How To Disable MySQL Strict Mode
Since MySQL version 5.7, strict mode was enabled by default. MySQL Strict Mode stipulates how your MySQL server will handle invalid requests in code. In previous versions, MySQL would ignore these values as much as possible. This affects the following MySQL and MariaDB versions
- MySQL 5.7
- MySQL 8.0
- MariaDB 10.3
- MariaDB 10.4
- MariaDB 10.5
The Problem With Strict Mode
Having strict mode enabled means if you have an outdated script or a script that was using previously valid syntax your program or script will cease working. This has caused many problems for users. By having this mode enabled for new installs and upgrades programs that run fine previously ceased to work until strict mode was disabled.
MySQL can be set to operate in different SQL modes and these modes can be set on a per-server or per-client basis. In this guide, we will disable MySQL Strict Mode server-wide.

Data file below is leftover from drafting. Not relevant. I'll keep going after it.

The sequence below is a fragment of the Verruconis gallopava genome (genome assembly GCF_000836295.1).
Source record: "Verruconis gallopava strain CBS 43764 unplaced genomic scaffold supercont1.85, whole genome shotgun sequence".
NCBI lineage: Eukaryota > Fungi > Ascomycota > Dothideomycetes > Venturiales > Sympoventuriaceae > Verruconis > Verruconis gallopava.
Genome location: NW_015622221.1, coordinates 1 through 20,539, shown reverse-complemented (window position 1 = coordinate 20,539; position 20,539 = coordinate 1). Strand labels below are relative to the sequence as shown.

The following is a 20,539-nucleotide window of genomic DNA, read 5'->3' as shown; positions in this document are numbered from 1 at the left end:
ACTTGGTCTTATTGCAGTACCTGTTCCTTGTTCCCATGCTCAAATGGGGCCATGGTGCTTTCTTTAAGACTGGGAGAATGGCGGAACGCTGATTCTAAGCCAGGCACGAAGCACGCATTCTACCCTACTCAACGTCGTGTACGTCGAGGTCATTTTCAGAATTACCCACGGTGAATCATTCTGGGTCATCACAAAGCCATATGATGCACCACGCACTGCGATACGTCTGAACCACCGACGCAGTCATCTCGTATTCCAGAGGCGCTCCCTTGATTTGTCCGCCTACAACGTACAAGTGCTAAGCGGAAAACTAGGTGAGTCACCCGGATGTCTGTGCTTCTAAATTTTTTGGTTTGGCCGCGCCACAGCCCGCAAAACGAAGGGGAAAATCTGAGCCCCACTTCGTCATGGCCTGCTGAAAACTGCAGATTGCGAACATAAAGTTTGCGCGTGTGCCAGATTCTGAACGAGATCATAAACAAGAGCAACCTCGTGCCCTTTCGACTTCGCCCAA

Note- New installs of cPanel now automatically disable strict mode.
Disable MySQL Strict Mode
Log in as the root user to your server and find you’re my.cnf file for MySQL, it’s usually located at /etc/my.cnf
At the bottom of this file place the below code and save the document
Now, restart your MySQL server and strict mode will be disabled. There are some security concerns when disabling strict mode and you should check with your developer that any programs you run are secure. Whilst strict mode is inconvenient for many users it also does serve a purpose.
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